Nuclear Pariahs

Sasha Polakow-Suransky, Avner Cohen June 7, 2010 Washington, DC
Summary
Sasha Polakow-Suransky and Avner Cohen discuss the history of Israeli-South African nuclear cooperation and the future of Israel's nuclear posture.
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Throughout the 1960s, Israel covertly developed its nuclear weapons program. In the following decade, apartheid South Africa sought to emulate Israel by pursuing its own clandestine nuclear capability. The two countries began to cooperate closely after the 1973 Yom Kippur War between Israel and a number of its Arab neighbors; they exchanged uranium, tritium, and numerous nuclear scientists and ballistic missile experts, allowing Israel to expand its nuclear arsenal and helping South Africa join the nuclear club. Sasha Polakow-Suransky, author of The Unspoken Alliance: Israel's Secret Relationship with Apartheid South Africa, joined Avner Cohen in Washington for a discussion on the history of Israeli-South African nuclear cooperation and the future of Israel's nuclear posture. Carnegie’s Thomas Carothers moderated.

The Transaction that Wasn’t

Recently, an article in the Guardian alleged that Polakow-Suransky’s research reveals an Israeli offer to sell nuclear weapons to South Africa. The historical record is much more ambiguous, Polakow-Suransky said.

  • While several South African officials advocated purchasing nuclear-tipped Israeli Jericho missiles, there is no available evidence that Israel made South Africa an explicit offer to sell nuclear weapons.
     
  • In a 1975 meeting, Israeli and South African officials, including then-Israeli Defense Minister Shimon Peres,  discussed the possible transfer of Jericho missiles topped with warheads of various “sizes,” which Polakow-Suransky argues suggests that the possibility of transferring unconventional warheads was at least considered.

Was the “Offer” Authorized?

There is substantial debate over whether the 1975 meeting constituted an official offer from Israel to sell nuclear-tipped missiles to South Africa:

  • Cohen argued that if the vague references to variously “sized” warheads did indeed refer to nuclear or other unconventional weapons, they probably constituted a “probe” by Defense Minister Peres unauthorized by the Prime Minister or other top officials.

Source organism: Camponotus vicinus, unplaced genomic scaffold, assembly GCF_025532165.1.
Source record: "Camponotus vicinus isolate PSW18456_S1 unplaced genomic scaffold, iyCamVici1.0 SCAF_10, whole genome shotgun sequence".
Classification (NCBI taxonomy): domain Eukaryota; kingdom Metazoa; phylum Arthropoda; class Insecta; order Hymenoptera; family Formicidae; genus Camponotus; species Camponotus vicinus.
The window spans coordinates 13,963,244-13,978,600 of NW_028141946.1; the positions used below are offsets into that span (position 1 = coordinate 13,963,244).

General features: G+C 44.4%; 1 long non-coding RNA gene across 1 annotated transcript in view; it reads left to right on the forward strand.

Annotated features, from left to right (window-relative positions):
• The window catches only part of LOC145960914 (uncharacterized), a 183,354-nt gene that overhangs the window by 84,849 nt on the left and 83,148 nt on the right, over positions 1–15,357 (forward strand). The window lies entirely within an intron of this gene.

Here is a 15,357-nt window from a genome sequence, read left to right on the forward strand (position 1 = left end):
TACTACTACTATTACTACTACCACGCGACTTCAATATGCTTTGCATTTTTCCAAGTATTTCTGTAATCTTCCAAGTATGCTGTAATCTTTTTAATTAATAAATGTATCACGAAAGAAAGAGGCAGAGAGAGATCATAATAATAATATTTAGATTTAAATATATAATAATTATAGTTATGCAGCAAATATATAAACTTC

• Peres’s career, Cohen alleged, reveals several instances of foreign policy “adventurism,” which he defines as a tendency to secure informal diplomatic agreement on policies and solutions prior to discussing them with his superiors.
     
  • While Polakow-Suransky sees the 1975 encounter as evidence of an “offer on the table” to transfer Israeli nuclear weapons, Cohen sees it as an unauthorized trial balloon floated by Peres.
     
  • Polakow-Suransky suggested that South Africa declined to follow through with the deal because its own scientists had made progress by the 1980s on an indigenous nuclear capability.

Israeli–South African Relations

  • Cohen and Polakow-Suransky both argued that the history of Israeli–South African cooperation should be seen in the context of each country’s persistent anxieties about isolation.
     
  • The zenith of the cooperation between the two countries arrived in the late 1970s, which coincides with a relative chill in relations between Israel and the United States. Similarly, both panelists agreed, as global outrage at South Africa’s apartheid system intensified, South Africa turned to Israel for political, economic, and military support.
     
  • Cohen further argued that the Israeli Defense Forces (IDF) had a parochial interest in encouraging cooperation between the two countries; after the 1973 Arab-Israeli War, the IDF was in need of materiel and money, and South Africa proved to be a lucrative export market for the Israeli defense industry.

About the Nuclear Policy Program

The Carnegie Nuclear Policy Program is an internationally acclaimed source of expertise and policy thinking on nuclear industry, nonproliferation, security, and disarmament. Its multinational staff stays at the forefront of nuclear policy issues in the United States, Russia, China, Northeast Asia, South Asia, and the Middle East.

 
Source carnegieendowment.org/2010/06/07/nuclear-pariahs/y19

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